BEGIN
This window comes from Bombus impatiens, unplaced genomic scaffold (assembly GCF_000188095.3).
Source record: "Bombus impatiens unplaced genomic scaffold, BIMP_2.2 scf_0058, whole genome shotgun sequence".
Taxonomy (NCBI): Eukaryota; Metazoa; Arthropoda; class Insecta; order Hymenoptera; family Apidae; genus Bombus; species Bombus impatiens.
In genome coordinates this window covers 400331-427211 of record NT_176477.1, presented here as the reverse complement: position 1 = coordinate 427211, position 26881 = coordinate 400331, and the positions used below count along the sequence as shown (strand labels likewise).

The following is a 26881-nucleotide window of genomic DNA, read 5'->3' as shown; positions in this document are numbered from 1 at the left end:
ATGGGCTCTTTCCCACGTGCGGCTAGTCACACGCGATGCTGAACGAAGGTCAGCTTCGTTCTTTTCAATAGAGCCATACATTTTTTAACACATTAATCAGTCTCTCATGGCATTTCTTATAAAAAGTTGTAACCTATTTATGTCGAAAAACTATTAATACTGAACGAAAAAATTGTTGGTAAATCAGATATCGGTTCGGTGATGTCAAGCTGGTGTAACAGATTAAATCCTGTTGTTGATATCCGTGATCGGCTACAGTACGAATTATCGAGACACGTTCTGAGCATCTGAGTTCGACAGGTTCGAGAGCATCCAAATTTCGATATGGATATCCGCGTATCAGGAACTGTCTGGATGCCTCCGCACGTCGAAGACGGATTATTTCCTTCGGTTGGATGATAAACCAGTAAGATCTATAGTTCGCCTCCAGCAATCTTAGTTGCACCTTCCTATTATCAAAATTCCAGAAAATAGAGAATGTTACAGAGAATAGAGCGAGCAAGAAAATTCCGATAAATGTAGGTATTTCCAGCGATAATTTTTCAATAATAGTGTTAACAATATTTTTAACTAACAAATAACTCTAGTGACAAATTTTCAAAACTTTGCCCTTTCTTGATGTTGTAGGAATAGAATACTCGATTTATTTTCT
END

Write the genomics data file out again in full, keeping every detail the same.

This window comes from Bombus impatiens, unplaced genomic scaffold (assembly GCF_000188095.3).
Source record: "Bombus impatiens unplaced genomic scaffold, BIMP_2.2 scf_0058, whole genome shotgun sequence".
Taxonomy (NCBI): Eukaryota; Metazoa; Arthropoda; class Insecta; order Hymenoptera; family Apidae; genus Bombus; species Bombus impatiens.
In genome coordinates this window covers 400331-427211 of record NT_176477.1, presented here as the reverse complement: position 1 = coordinate 427211, position 26881 = coordinate 400331, and the positions used below count along the sequence as shown (strand labels likewise).

The following is a 26881-nucleotide window of genomic DNA, read 5'->3' as shown; positions in this document are numbered from 1 at the left end:
ATGGGCTCTTTCCCACGTGCGGCTAGTCACACGCGATGCTGAACGAAGGTCAGCTTCGTTCTTTTCAATAGAGCCATACATTTTTTAACACATTAATCAGTCTCTCATGGCATTTCTTATAAAAAGTTGTAACCTATTTATGTCGAAAAACTATTAATACTGAACGAAAAAATTGTTGGTAAATCAGATATCGGTTCGGTGATGTCAAGCTGGTGTAACAGATTAAATCCTGTTGTTGATATCCGTGATCGGCTACAGTACGAATTATCGAGACACGTTCTGAGCATCTGAGTTCGACAGGTTCGAGAGCATCCAAATTTCGATATGGATATCCGCGTATCAGGAACTGTCTGGATGCCTCCGCACGTCGAAGACGGATTATTTCCTTCGGTTGGATGATAAACCAGTAAGATCTATAGTTCGCCTCCAGCAATCTTAGTTGCACCTTCCTATTATCAAAATTCCAGAAAATAGAGAATGTTACAGAGAATAGAGCGAGCAAGAAAATTCCGATAAATGTAGGTATTTCCAGCGATAATTTTTCAATAATAGTGTTAACAATATTTTTAACTAACAAATAACTCTAGTGACAAATTTTCAAAACTTTGCCCTTTCTTGATGTTGTAGGAATAGAATACTCGATTTATTTTCT